Did you know that according to Mental Health at Work, only 10% of employees in the UK with a mental health issue feel confident in talking about their condition, particularly to their line manager?
Equally as concerning, fewer than 25% of managers have been offered training to spot early warning signs of mental ill-health and have supportive conversations.
The way line managers interact with their staff in and out of work has a profound effect on their mental health. Management behaviour is often cited as the reason behind employees suffering from work-related stress. Managers are proficient in softer people management skills such as listening non judgmentally and with empathy empower their staff to take ownership of their mental health, improve their wellbeing and boost their resilience.
Nobody expects line managers to act as mental health experts, and nor should they. Line managers do have to consider their duty of care and need to take an active interest in the health and wellbeing of their teams. They should be supported in doing so to ensure they remain confident in offering appropriate support and guidance to those they manage.
There are plenty of different options available to help increase line manager awareness and confidence of mental health in the workplace.
Mental Health First Aid training (MHFA) is one way to educate managers and teams to spot the first signs of mental ill-health and give them the knowledge and confidence to help colleagues in distress.
The Health and Safety Executive (HSE) Management Standards use a risk assessment process to help employers pinpoint the extent and causes of, employees’ work-related stress and how to manage that stress more effectively.
The Health and Safety Executive (HSE), Chartered Institute of Personnel and Development (CIPD) and Investors in People have also developed a stress management ‘competency indicator’ framework of tools to allow managers to assess whether they currently have the behaviours identified as effective for preventing and reducing stress at work.
Unfortunately, mental health is still very stigmatised in the workplace. We often view mental health terminology quite negatively. The word ‘mental’ itself still has many negative connotations and is frequently used in a derogatory way. Speaking about mental health in such a way reinforces a culture where mental health issues may be viewed as a weakness. This leads to employees feeling less confident about disclosing they have an issue through fear of being chastised or even punished if they do.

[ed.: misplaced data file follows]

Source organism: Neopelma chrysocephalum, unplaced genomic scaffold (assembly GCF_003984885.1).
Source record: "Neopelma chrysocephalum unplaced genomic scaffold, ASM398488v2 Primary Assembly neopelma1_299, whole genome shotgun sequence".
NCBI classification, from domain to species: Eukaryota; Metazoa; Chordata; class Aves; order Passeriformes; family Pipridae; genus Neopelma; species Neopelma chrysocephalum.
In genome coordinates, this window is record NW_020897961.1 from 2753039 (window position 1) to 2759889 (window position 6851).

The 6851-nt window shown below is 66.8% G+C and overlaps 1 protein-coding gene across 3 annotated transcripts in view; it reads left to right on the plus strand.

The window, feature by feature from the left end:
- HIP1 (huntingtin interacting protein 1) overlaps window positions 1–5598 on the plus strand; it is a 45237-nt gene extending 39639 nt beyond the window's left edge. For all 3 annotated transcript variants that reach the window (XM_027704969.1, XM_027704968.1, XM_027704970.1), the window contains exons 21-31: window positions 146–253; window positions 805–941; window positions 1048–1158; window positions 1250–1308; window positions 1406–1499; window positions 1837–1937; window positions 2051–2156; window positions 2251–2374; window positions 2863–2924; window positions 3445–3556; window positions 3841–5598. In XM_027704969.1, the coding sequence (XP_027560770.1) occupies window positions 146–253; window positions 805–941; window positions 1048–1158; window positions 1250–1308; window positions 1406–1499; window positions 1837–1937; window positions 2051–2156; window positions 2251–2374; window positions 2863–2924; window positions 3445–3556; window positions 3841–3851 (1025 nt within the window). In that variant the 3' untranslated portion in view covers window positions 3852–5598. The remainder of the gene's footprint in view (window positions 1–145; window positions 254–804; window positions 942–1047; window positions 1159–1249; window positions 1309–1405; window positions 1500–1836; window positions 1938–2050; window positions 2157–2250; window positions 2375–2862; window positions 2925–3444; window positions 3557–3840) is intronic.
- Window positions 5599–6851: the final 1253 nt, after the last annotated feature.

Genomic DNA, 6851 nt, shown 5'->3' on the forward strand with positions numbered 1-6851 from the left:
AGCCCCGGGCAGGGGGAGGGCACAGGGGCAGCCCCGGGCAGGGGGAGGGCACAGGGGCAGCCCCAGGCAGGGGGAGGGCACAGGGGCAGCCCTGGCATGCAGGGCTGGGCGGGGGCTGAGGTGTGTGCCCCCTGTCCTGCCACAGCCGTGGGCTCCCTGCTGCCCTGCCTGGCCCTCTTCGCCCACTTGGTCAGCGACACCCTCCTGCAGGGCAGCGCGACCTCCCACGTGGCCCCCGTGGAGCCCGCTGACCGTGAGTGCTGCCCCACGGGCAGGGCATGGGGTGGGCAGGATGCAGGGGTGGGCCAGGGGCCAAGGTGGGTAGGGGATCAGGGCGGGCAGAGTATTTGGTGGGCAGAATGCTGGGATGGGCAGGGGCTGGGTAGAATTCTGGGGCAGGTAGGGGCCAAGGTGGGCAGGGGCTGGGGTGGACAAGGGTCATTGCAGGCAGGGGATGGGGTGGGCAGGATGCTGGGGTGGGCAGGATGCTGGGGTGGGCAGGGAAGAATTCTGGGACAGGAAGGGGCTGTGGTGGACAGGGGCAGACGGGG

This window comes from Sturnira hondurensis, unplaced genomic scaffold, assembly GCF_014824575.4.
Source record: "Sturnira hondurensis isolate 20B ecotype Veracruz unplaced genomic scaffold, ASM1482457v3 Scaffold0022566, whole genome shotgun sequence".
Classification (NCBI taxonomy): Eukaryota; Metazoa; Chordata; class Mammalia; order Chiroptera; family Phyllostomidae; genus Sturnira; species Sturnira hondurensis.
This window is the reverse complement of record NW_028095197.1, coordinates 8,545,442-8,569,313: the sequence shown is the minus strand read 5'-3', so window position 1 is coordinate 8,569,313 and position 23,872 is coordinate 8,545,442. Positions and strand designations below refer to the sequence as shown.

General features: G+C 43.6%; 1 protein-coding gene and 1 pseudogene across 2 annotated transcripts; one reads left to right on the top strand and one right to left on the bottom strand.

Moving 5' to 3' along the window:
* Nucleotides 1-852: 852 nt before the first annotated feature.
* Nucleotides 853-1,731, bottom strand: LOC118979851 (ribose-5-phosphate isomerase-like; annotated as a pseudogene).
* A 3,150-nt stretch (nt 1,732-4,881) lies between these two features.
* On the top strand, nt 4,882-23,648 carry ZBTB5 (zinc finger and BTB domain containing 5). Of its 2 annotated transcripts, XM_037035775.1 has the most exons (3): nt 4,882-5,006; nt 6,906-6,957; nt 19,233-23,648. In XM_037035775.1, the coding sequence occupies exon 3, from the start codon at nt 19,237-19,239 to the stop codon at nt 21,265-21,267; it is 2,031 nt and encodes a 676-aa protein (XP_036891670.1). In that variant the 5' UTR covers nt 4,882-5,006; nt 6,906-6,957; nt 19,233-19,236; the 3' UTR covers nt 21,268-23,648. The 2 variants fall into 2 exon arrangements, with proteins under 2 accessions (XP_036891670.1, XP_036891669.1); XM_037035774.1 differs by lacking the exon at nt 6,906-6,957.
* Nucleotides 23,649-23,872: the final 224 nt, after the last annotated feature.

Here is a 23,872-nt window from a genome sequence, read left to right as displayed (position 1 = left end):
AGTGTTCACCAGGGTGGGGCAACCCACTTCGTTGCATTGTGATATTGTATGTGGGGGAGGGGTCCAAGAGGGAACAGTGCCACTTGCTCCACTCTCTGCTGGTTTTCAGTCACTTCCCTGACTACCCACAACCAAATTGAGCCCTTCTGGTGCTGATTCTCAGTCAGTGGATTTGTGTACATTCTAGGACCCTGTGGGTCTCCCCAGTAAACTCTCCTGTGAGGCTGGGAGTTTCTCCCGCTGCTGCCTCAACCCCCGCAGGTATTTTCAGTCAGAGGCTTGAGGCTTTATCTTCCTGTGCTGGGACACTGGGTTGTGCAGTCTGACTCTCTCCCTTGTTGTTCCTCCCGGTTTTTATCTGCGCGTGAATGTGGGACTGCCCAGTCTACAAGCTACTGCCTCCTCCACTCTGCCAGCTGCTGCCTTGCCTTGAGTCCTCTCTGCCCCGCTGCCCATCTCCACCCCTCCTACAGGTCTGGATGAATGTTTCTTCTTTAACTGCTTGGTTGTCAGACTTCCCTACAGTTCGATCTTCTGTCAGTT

It is important for line managers to be aware of the legislation around mental health in the workplace. Perhaps the most relevant is the Equality Act (2010). Under the Act a mental health condition is considered a disability, one of nine protected characteristics. If you are seen to be discriminating against an employee because of their mental health condition you could be prosecuted.
NICE recommends employers should strengthen the role of line managers in promoting the mental wellbeing of employees through supportive leadership styles and management practices. This covers areas such as promoting a management style that encourages participation, delegation, constructive feedback, mentoring and coaching. It also recommends employers should support line managers to increase their understanding of how management style and practices can help to promote the mental wellbeing of employees and keep their stress to a minimum. Full guidance can be found at NICE Guidance (NG13) Workplace Health: Management Practices.
Employers need to work closely with their line managers and consider what they are doing in the following areas.
- Develop a work culture where everyone is treated with respect and dignity and a zero-tolerance policy for bullying and harassment
- Encourage an environment where all staff know that it’s OK to talk about mental health.
- Give employees as much control over their work as you can. Lack of autonomy is a major cause of stress
- Assess whether people have manageable workloads and the right level of resources to their jobs to the best of their ability
- Look into flexible working opportunities to help people achieve a better work life balance.
- Actively promoting the governments ‘The Five Ways to Wellbeing’ – a set of evidence-based, everyday actions that can boost our wellbeing. They are Connect, be Active, take Notice, keep Learning, and Give.
People don’t leave jobs, they leave managers. Line managers are often considered the squeezed middle in that they have the pressures of being held accountable to senior managers yet trying to manage and support their direct reports. Far too many line managers inherit managerial roles for the wrong reasons. They can lack the necessary management training required to prepare them to manage a diverse number of people within a team. It is fundamental to long term business success that employers provide managers with opportunities to excel in their roles, particularly in support of managing the health and wellbeing of their teams.
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